I haven't been in Taiwan long, but I've been taking advantage of the short time since my arrival. My husband, friend and I almost immediately departed for a four-day trip around southern Taiwan, focusing on the lowermost east coast stretching from Xuhai (旭海) to Kending, while avoiding Kending town because we're just not into that scene.
The purpose? To take a trip around Gangzai (港仔), Xuhai (旭海), Manzhou (滿州), Jialeshui (佳樂水), Kending (墾丁), Mudan (牡丹) and Weeping Lake (哭泣湖) on the eastern end of Pingdong County, hike along the coast to a well-known shipwreck on one of the most isolated stretches of Taiwan's coast, the only part of the coast at least in this part of the country that lacks a coastal road. That means, to see this, you can't just drive a car to a lookout point. You have to hike along the foreshore, and let me tell you, beaches it ain't.
I'm clearly re-adjusting to Taiwan. Until I bothered to read the Chinese I thought there was a dessert shop down by the beach and thought "yay!"
We also planned a short hike to Cacevakan (I do not know how to pronounce it), the site of the ruins of a 700-year-old Paiwan village, and a short, easy circle of the Xuhai grasslands. In between we drove around the Kending peninsula and stopped at various beaches and coastal areas - some stone, some pebble, some sand, and spent a night on Weeping Lake in the mountains between Pingdong and Taidong.
This is also a special trip for me because it marks the first time I have ever driven a car on the main island of Taiwan. I have driven on Matsu before, and very briefly (like helping to park) on Orchid Island, but Taiwan itself has always terrified me. I'm an inexperienced and nervous driver in the USA, so Taiwan's inattentive scooter drivers, betel nut stand lights that make it hard to suss out actual traffic lights and general sense of all sorts of random crap being thrown at you as you go down the road have turned me into a confirmed non-driver.
Until now. You see, I've just spent the past 4 months in a small town in the Hudson Valley where you drive, or you starve. I carpooled with my sister to work and did most of the driving as I needed the practice. I took the car out on my own - a first for me. I drove more in four months than I had in 34 years, because I had to. I now feel confident enough behind the wheel that it would not be crazy to suggest me as a driver on a trip.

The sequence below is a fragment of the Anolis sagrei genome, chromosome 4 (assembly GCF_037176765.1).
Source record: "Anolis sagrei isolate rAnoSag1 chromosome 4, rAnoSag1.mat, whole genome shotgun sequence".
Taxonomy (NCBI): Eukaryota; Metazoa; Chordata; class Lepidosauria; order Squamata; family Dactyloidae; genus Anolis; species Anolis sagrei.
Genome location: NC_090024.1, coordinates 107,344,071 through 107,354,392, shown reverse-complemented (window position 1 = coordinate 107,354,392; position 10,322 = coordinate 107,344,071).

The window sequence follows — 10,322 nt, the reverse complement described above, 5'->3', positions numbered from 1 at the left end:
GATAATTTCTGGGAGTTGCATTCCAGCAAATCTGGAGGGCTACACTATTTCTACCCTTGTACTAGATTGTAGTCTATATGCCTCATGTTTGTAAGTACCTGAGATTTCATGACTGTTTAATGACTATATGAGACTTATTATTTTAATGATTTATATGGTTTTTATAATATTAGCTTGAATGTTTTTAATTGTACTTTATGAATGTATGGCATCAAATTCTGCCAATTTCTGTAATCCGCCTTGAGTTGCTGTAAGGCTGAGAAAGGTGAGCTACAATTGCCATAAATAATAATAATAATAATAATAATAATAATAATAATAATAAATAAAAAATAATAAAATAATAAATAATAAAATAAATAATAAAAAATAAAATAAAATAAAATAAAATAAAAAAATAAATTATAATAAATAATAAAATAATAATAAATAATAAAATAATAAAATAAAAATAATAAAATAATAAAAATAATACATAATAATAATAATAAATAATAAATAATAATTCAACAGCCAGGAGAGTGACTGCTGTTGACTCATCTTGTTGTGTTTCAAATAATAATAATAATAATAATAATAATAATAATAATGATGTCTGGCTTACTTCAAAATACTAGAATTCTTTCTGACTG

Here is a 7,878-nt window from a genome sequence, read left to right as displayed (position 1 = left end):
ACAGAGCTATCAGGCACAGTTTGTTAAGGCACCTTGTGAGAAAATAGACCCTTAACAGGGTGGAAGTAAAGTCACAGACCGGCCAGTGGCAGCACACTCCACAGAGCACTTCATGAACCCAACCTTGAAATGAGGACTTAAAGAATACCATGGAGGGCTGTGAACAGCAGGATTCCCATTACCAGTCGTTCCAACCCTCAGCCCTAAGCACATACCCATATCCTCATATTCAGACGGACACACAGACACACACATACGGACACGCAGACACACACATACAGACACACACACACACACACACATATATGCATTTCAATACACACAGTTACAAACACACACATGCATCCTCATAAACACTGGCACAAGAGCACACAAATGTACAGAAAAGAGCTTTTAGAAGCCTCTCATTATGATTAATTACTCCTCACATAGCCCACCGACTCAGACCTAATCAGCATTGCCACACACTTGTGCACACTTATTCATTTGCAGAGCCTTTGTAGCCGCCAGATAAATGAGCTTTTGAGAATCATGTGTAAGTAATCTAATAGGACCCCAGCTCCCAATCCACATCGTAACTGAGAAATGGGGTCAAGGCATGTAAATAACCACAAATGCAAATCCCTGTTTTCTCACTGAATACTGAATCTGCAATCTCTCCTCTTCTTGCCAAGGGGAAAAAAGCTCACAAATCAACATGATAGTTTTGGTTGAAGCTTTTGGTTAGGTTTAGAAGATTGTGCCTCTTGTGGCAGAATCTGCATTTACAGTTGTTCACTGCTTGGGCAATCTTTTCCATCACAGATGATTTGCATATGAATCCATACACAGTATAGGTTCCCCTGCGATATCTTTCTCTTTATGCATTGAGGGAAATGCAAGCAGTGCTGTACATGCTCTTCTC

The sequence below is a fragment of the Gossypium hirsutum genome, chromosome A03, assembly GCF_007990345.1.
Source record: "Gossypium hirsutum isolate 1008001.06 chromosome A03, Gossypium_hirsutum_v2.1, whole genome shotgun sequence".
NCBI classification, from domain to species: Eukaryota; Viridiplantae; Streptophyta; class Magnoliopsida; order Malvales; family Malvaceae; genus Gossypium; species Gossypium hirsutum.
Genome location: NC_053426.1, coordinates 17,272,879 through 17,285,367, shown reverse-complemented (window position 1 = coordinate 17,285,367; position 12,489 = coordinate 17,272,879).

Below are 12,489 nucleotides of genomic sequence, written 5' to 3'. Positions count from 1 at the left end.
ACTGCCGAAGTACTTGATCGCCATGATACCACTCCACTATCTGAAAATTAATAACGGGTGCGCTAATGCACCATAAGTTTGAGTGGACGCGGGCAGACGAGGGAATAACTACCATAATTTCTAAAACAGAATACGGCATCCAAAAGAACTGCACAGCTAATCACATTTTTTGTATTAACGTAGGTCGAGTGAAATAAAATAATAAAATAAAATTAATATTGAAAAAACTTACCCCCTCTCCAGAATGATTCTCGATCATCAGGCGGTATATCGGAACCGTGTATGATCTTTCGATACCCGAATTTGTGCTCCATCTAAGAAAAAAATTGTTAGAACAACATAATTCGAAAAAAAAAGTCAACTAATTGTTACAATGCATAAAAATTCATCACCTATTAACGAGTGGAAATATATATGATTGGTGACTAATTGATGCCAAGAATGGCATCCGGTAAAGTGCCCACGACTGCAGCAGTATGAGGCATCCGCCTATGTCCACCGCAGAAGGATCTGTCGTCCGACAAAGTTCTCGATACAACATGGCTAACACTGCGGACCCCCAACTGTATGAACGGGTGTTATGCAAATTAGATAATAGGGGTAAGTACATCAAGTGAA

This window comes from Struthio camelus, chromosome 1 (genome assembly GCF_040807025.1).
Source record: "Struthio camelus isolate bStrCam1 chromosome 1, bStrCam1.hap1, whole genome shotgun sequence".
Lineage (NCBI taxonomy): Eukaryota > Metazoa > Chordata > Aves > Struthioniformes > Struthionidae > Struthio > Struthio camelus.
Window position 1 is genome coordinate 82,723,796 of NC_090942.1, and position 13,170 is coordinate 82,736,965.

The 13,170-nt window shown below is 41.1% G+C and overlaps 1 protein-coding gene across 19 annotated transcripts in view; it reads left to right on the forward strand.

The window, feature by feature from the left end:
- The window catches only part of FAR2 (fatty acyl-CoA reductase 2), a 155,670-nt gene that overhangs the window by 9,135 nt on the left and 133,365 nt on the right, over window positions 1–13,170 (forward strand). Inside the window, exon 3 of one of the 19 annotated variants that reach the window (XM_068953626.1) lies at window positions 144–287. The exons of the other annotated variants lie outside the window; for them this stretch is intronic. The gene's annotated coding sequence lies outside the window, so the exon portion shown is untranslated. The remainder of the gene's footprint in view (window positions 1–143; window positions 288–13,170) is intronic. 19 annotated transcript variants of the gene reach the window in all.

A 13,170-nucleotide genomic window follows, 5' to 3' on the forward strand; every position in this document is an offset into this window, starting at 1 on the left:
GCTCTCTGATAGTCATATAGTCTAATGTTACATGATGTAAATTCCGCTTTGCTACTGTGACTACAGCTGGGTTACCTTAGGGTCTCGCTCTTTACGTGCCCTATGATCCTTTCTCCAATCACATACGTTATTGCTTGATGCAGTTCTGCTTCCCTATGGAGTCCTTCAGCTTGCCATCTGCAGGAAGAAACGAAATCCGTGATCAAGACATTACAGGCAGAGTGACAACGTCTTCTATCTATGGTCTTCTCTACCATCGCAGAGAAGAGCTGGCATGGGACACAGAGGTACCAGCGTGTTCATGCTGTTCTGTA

So, we rented a car in Pingdong as I refused to drive in Zuoying where the HSR spat us out. People say it's easy to get on the freeway from the station, but years ago we tried with my friend Emily behind the wheel, couldn't find it, and spent an hour circling Zuoying looking for a way out. NO THANK YOU. Pingdong is a smaller city, I felt that I could handle it especially if the rental office was on the outskirts (which it was), and if we then kept to highways that skirted towns and country roads. And I did! I really did! We returned the car without a scratch on it.
|Along the road to Gangzai|
I would like to say that I have changed my mind about driving in Taiwan and my insistence that public transit ought to be better, that I have decided to re-think my lack of desire to visit cities with inadequate public transit such as Taichung, that I am more amenable to driving in various parts of the country. But that would be a lie. I still think public transportation is better. I will still seek out buses and trains whenever possible. I still feel that public transit outside of Taipei and perhaps Kaohsiung is insufficient, and requires the attention of the government. I am still not a proponent of driving. I would still prefer not and still recommend that others try to avoid it.